Home Asides Bananas, and not buses, should come in bunches

Bananas, and not buses, should come in bunches

by Benjamin Kabak

When the MTA cut bus service in Brooklyn, they restructured existing lines in such a way that often combined parts of two routes into one. For example, the B69, which used to run south along Prospect Park West and north along 8th Ave., now runs north and south along 7th Ave., sharing a road with the B67. By implementing this service change, the MTA could down on the frequency of both buses while ostensibly maintaining service levels on the busiest corridors — that is, 7th Ave. — of those routes. On paper the plan works, but on practice, it has ran into some problems.

As Ben Kochman in The Brooklyn Paper details today, the buses have been arriving not at all and then in bunches. Oftentimes, riders wait up to 10 minutes between buses during rush hour before both a B67 and a B69 show up at the same time. During the off-peak hours, with each bus set to come every 30 minutes, instead of four evenly spaced buses every 15 minutes, the bunching has led to very long wait times. I too have noticed this peculiarity as I’ve walked along 7th Ave.

For its part, the MTA cited “scheduling snags” in the weeks after the cuts as well as the vagaries of traffic, always an easy fallback for bus bunching excuses. A spokesperson said the authority will try to adjust bus times accordingly as the fallout from the service cuts just keeps on coming.

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Josh K July 21, 2010 - 12:58 pm

This is why buses, even BRT, will forever be the bare minimal standard level of transit.

You don’t see subways or commuter trains getting bunched up. The investment is worth it.

Alon Levy July 21, 2010 - 2:33 pm

On the contrary, full BRT, on the model of Curitiba or Bogota, sidesteps the bunching problem completely. Buses come every 30 seconds there, not every 3 minutes as in local systems.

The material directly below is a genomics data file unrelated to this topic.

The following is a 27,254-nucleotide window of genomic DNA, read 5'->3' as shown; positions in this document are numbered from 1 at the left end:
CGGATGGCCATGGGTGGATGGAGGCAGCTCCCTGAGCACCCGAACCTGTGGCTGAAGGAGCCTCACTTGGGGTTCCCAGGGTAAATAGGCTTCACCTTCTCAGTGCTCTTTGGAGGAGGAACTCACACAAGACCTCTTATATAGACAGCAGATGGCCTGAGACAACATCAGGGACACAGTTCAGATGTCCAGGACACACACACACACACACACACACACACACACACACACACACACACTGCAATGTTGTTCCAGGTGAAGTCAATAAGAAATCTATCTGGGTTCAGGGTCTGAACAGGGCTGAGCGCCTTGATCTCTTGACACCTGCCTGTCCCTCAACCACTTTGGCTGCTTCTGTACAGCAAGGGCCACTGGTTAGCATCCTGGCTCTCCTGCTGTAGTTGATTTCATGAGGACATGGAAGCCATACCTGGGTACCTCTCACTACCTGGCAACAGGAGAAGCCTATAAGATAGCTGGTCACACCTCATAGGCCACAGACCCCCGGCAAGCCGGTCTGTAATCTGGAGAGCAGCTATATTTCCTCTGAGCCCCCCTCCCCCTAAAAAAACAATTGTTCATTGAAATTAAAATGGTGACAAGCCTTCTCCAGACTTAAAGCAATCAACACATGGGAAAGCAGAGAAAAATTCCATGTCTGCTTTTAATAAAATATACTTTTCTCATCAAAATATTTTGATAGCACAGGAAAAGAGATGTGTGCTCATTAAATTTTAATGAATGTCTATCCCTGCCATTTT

Where BRT genuinely has bunching problems is in implementations that mimic LRT and not heavy rail, including SBS.

SEAN July 21, 2010 - 2:52 pm

You got that right. If the MTA had tracking systems for all busses, bus bunching could solve it self. That could leed to more riders on the system because they would know when the bus will show up. This would create it’s own demand.

Alon Levy July 22, 2010 - 11:42 am

Bus tracking has nothing to do with bunching. You fight bunching by making all buses go at the same speed and cutting dwell times. On higher-end systems, e.g. Bogota, they squeeze more capacity out of a busway by building each station to have four-lane bypass sections and stopping room for multiple buses; thus, a single trunk line carries many different lines, each stopping at a separate bay at each station to avoid interfering with other lines.

BrooklynBus July 23, 2010 - 1:01 pm

Bus tracking certainly is related to bus bunching. That is its major use to prevent or minimize it. It’s other function is to let people know how long they will have to wait for a bus. If that were its only function, it would hardly be worth installing it at all. So someone knows his bus will arrive in 10 minutes not 5, he feels a little better knowing, but otherwise nothing is accomplished. A few might be able to pick another travel option if the delay is big enough, but that would be just a few and this number would be reduced as service is reduced lowering travel options.

The prime purpose of a tracking system is so a central dispatcher can alter routes, turning buses short or having others skip stops to more evenly space out the buses. Years ago, this was attempted by bus dispatchers when heavy routes had as many as six dispatchers to regulate them. Their affect was limited since they couldn’t see the entire picture at once, and a seemingly helpful decision could actually make things worse.

With labor costs continually rising, the number of dispatchers over the years has been drastically reduced and their numbers are too few to have any type of meaningful effect. A tracking system, once installed, should be cost effective to operate than paying a team of dispatchers, but for some reason the MTA or perhaps just the Department of Buses can’t seem to get their act together. The last I heard it was the skyscrapers in Manhattan preventing transmission of the signal was the problem. This doesn’t explain why it couldn’t at least be implemented for the outer boroughs. I’ve also heard from an inside source that the MTA has had a successful tracking system in place for their revenue vehicles for a number of years. If they can track those, why can’t they track the buses. Or is it that they just don’t want to track the buses?

BrooklynBus July 23, 2010 - 1:03 pm

I forgot to say that a tracking system would also pinpoint drivers who are intentionally following their leader to ease their work load.

Alon Levy July 23, 2010 - 1:39 pm